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Artist Settings

  • Collaboration Status
    3. Very Interested
  • Software - Digital Audio Workstation (DAW)
    FL Studio
  • Composition & Production Skills
    Drum Programming
    Mixing & Mastering

Yasae's Achievements


Newbie (1/14)

  1. I don't find a large difference in digital EQs, but things suddenly up and change when we talk Nebula versions of analog EQs or analog EQs themselves. Avalon or API or Neve etc. have rather distinct signatures. All the raving over various EQs didn't make much sense to me until I stumbled upon what Nebula offered. Now I'm fine with using ITB eq for general tasks where no signature is wanted or surgical cuts. (Helps to curtail CPU usage as well, since Nebula is one of the most demanding non-instrument plug-ins out there). A good high quality mastering-grade/use digital EQ is the one from Sonoris. You can get very far with just one decent parametric, however. It's easier to make them generate phase shift, but their versatility is unrivaled.
  2. Learn the limitations of both systems, which requires a lot of extended listening. There's something to be said for monitoring which lets you create mixes that reproduce well from the start, but no one system can tell you everything. So you always have to tweak a little. I'm really not that big on reference mixes because the choices made from their staff are rather subjective. You can spin a mix from good source material many different ways and still have it sound right. I guess it helps with overall frequency skew.
  3. Right but what ratio? How much GR? I doubt either of those numbers are ten. I haven't found a lot of heavy compression in mastering. Mostly that would be done in parallel. The mix usually has compression on it, which is the sum of compressed busses, which are splits and/or sums from compressed individual tracks. So really by the time it's at this final stage there's been 2-4 layers of compression already. With limiting we've been in the era of clipping converters for over 10 years now. It's whatever clients want, we went way beyond reason long ago. If you ask me, anything post-early 2000s is generally pushed beyond reason. There are plenty of exceptions, it's just the standard overall has continually been lowered, not raised.
  4. Lower dynamic range isn't a problem, but the amount of limiting and hard clipping in this age of music is absurd. It sounds (and looks) like crap. Again, there's nowhere to go, so past a certain range you're just reducing quality and nothing more.
  5. I see loudness as more of a taste thing, though it really started to get beyond reasonable limits past the early 2000s. I mean I don't know, it's about what sounds bad. Unfortunately a lot of bad sounding stuff is getting approved and even desired because of a multitude of factors, despite there being nowhere else to go in terms of headroom. I'm extremely unimpressed by loud stuff. It can never shake its lack of dynamics and tiny sound. Wow, okay, amazing, you got it loud. Almost NEVER sounds great in addition to that, though.
  6. What a shame. I could easily point in the direction of his wall of credits and find a good score - Aliens, Cocoon, The Land Before Time, Pelican Brief, Apollo 13, Braveheart, etc etc. Even cheese like Titanic and Avatar was elevated. RIP.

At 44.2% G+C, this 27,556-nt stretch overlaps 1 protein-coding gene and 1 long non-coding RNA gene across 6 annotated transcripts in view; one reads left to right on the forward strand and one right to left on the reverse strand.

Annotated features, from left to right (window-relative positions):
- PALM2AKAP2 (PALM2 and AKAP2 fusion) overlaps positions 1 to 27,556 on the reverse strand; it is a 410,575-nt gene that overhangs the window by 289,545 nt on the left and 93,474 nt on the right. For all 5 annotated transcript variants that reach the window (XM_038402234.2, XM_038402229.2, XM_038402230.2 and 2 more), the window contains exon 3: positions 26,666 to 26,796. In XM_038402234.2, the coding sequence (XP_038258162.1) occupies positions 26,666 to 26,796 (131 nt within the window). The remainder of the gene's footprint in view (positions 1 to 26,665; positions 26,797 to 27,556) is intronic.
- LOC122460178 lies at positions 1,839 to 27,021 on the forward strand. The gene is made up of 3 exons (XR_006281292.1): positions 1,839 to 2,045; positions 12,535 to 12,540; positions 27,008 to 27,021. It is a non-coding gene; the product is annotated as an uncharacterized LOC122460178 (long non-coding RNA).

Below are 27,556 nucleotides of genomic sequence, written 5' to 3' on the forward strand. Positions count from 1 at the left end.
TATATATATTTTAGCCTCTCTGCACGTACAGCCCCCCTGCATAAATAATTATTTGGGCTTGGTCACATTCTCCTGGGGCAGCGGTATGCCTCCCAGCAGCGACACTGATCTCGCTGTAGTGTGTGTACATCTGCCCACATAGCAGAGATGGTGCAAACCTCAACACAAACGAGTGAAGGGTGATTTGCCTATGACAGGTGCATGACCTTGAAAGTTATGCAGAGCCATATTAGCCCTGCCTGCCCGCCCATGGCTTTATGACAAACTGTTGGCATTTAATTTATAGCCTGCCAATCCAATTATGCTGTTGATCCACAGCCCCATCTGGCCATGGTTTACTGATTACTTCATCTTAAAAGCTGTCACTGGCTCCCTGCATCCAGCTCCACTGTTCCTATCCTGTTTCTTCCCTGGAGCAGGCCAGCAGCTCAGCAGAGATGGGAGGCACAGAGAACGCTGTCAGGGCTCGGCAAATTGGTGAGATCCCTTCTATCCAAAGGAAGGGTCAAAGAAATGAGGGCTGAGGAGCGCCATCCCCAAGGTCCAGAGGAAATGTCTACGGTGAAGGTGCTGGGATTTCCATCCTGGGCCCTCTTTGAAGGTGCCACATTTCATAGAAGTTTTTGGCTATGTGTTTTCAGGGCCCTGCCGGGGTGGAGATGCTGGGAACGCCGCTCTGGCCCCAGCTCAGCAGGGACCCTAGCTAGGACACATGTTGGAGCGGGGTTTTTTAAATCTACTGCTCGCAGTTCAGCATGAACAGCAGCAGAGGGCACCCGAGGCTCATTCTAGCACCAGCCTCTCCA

7. Nothing will kill your love of this faster than not getting paid (or not getting paid enough) for your hard work. If there are small projects you'd enjoy working on just for the hell of them then shoot for the moon, but realize that's intentionally taking less than what your normal rate should be for other, less tangible benefits. It's not and should never be standard practice. Clients are there to get the most for the least, always, so there's nothing wrong with being shrewd.
  8. Oooh Lyndhurst Hall? One of the best I've heard.
  9. It is what it is. Generally speaking though, the louder tracks in my library sound worse than those which hit the right balance of loudness to dynamics. There's nothing wrong with being competitive on levels, but I feel it's a range as opposed to a hard number.
  10. I'm on the Sony Oxford mailing list because sometimes they have some good videos. Behold: She uses a Sennheiser MKH416 - the one I hate - but she does a lot of promo work and describes how it cuts through busy advertisement mixes. Food for thought.
  11. Altiverb or IRCAM Tools are very good reverb choices from my experience listening to them. They're overpriced though. Maybe find a cheaper impulse response verb and buy/find some free responses? That video's good. Notice how the A-B (spaced pair) result sounds compared to X/Y and ORTF. I like that one. It's a soft, wide, rather classical sound to me, even if there is a little bit of phantom center going on.
  12. I always see a spaced pair of ribbons or tube condensers either over the strings (closer sound) or elevated and back a few feet from the lid (more distant sound). Depends on the result you want and the limitations of the room. You're probably going to lean towards a closer sound in this case; a little bit of extra rejection/focusing from the NT5s, since they're SDCs, probably helps. This SOS article goes into all kinds of unnecessary detail: http://www.soundonsound.com/sos/may99/articles/recpiano.htm. I found it worthwhile. If you need more pictures, try browsing through http://scoringsessions.com/. Those aren't strictly classical techniques (which tend to be more distant/ambient), but there's a lot of overlap.
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